By Patti Dees

Chilled water systems improve process efficiency by removing heat from-high-load areas in processing and HVAC systems. Specific building requirements will determine the design of a chilled water system, and proper sizing is necessary to achieve efficiency. Proper sizing depends on factors such as incoming and desired water temperatures, flow rates and load requirements.

The Down and Dirty of Chilled Water Systems

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Chilled water systems are refrigeration units. They include many pieces of equipment and the piping required to connect them, including pumps, heat exchangers, compressors and tanks. The chiller is the component responsible for heat absorption in chilled water systems, which transfers heat using water, air or evaporation. Water-cooled heat exchangers contain cooling water, also referred to as condenser water. Cooling water is a mix of water and glycol or water and other compatible coolants. The cooling water recirculates in a closed loop system between the chiller and the equipment used to reject the exchanged heat, such as a cooling tower or radiator.

A separate closed-loop system brings warmer water from the high-load area to the chiller. The heat from the warmer water transfers to the cooling water for heat rejection, thus chilling the warm water. This chilled water recirculates back to the building load area.

In HVAC systems, the chilled water supplies the air handling and fan coil units. Warm air from the building passes over the coils; heat transfers to the chilled water, cooling the building air. The chilled water, now warmer, returns to the chiller, and the cycle repeats.

The Right Chilled Water System for You

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The purpose behind incorporating chilled water into a building’s HVAC system is to improve efficiency, thereby reducing costs. Inefficiencies from poor design or equipment choices can have the opposite effect. For instance, a design error in the chilled water pump can affect your bottom line. Low flow and pressure will place limits on the degree of heat transfer that’s possible, reducing an HVAC system’s ability to cool occupied spaces. The other extreme, of high flow rates and pressures, leads to excess pumping and wasted energy. Working with knowledgeable technical staff is the first step in correctly sizing a chilled water system.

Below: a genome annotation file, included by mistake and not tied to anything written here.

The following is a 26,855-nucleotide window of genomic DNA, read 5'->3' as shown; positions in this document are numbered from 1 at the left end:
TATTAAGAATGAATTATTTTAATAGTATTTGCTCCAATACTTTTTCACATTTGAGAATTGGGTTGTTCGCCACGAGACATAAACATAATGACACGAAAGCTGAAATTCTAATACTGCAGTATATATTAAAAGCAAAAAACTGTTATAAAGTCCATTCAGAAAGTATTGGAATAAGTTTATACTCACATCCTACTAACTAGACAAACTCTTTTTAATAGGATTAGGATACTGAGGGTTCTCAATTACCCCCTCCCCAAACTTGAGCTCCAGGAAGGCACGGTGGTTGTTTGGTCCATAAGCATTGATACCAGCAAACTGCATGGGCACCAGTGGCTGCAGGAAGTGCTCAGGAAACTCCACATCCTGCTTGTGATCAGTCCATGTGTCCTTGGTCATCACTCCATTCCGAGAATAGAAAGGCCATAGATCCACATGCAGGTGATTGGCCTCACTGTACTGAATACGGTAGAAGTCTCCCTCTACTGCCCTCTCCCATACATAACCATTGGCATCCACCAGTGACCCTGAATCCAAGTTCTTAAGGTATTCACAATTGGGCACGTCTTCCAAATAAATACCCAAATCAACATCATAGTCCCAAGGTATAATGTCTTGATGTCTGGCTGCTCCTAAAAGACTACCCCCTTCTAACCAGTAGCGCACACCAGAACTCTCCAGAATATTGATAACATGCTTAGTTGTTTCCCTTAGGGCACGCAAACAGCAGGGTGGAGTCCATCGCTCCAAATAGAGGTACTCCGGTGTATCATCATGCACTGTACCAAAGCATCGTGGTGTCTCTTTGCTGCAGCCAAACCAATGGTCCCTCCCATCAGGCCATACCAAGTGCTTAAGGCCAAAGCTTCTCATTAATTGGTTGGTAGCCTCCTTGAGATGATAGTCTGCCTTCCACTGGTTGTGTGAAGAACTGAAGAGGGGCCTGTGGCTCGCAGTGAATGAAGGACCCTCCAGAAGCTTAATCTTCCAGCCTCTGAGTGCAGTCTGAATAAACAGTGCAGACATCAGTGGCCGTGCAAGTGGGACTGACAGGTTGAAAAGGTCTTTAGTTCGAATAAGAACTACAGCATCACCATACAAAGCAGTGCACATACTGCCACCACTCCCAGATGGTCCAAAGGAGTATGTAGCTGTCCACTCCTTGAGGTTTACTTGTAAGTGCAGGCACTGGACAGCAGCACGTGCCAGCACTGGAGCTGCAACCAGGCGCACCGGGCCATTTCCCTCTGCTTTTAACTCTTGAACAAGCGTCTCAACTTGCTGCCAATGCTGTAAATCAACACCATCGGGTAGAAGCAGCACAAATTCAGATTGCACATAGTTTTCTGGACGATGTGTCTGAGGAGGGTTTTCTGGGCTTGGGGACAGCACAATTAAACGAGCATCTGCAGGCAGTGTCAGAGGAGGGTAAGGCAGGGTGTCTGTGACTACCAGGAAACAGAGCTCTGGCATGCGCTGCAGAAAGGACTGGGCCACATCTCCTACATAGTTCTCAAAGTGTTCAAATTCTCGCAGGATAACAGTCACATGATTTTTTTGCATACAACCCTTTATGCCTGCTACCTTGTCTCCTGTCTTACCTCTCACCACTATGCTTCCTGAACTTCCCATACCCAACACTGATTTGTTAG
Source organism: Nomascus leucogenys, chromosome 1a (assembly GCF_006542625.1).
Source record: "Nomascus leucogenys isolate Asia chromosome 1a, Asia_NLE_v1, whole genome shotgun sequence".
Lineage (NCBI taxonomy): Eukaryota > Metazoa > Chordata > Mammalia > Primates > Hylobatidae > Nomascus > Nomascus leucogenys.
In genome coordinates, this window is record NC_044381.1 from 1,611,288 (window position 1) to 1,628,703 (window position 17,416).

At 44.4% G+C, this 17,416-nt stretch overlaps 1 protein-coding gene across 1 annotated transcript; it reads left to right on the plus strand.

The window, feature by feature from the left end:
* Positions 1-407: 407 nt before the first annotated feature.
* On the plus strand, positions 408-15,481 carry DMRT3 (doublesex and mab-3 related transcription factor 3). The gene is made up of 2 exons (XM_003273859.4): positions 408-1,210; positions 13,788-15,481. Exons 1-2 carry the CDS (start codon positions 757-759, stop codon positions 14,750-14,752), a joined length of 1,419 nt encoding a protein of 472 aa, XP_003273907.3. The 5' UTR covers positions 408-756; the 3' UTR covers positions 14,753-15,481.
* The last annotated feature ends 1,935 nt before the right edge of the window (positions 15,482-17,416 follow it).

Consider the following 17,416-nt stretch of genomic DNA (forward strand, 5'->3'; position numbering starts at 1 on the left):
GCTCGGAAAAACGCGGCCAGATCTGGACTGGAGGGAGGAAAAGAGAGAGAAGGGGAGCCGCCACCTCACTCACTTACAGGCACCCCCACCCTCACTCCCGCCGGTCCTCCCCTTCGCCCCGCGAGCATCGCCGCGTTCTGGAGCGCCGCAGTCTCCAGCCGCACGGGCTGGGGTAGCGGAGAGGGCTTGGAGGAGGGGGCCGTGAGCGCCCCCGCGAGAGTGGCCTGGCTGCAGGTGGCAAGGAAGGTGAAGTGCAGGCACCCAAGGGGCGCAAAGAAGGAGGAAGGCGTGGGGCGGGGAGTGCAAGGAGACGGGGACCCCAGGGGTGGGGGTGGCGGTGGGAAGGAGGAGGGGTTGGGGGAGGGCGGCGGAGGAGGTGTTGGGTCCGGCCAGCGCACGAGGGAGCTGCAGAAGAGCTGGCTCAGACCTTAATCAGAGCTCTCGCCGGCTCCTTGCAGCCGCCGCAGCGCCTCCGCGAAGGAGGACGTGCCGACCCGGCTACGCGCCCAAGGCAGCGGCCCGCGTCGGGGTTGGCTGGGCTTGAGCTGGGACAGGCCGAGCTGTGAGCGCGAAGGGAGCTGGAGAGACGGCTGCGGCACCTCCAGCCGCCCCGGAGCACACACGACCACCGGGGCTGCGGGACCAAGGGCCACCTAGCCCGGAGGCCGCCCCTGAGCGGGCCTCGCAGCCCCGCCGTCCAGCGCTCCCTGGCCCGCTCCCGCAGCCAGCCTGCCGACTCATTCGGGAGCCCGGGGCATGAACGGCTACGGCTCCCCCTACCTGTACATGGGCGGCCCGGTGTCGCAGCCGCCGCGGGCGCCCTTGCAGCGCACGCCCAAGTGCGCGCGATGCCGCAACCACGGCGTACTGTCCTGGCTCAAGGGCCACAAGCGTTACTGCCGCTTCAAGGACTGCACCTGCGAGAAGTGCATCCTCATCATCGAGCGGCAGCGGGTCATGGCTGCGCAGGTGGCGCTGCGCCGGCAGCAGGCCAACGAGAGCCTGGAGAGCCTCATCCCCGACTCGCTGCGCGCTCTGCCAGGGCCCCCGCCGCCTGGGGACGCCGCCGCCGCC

To prepare for the design phase of new construction or retrofits, start by answering a few questions and gathering related information on factors such as building load requirements, the temperature of the water entering the chiller, the temperature of chilled water that’s required and the desired flow rates:

—Are you using water or a water mix for the condenser water? The chemical composition of your cooling water affects flow rates and heat transfer.

—What water temperatures are needed at the HVAC equipment and at the chiller? Consider both supply and return temperatures for both the cooling water and chilled water closed-loop systems, as these temperatures are required to calculate the temperature difference, or delta T.

—What kind of pipes will be used? What are their sizes, and what materials are they made from? This can impact flow rates and pressures.

—How much heat are you trying to remove? What are the building load requirements?

Considering other design elements can help you to improve optimization and operating costs. Sensors, automated data collection and controls will all aid in optimization. Useful measurements allow staff to recognize potential issues or areas that could be improved. Clear control schemes with appropriate valving and piping reduce the chances for suboptimal operation.

Considering The Costs

The choice of equipment type and configuration, as well as changes in temperature range or flow rates, have a tremendous impact on the operational costs of chilled water systems. Sometimes higher initial costs lead to lower chiller operating costs. Modeling and simulation scenarios can help identify the best combination for your needs.

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In summary: Remove heat from high building loads with a chilled water system. Thoughtful design and planning can boost HVAC or process efficiencies, saving you money in the long run.


Patti Dees is a chemical engineer turned writer. She spins her polymath nature to produce clear and informative pieces on technical topics.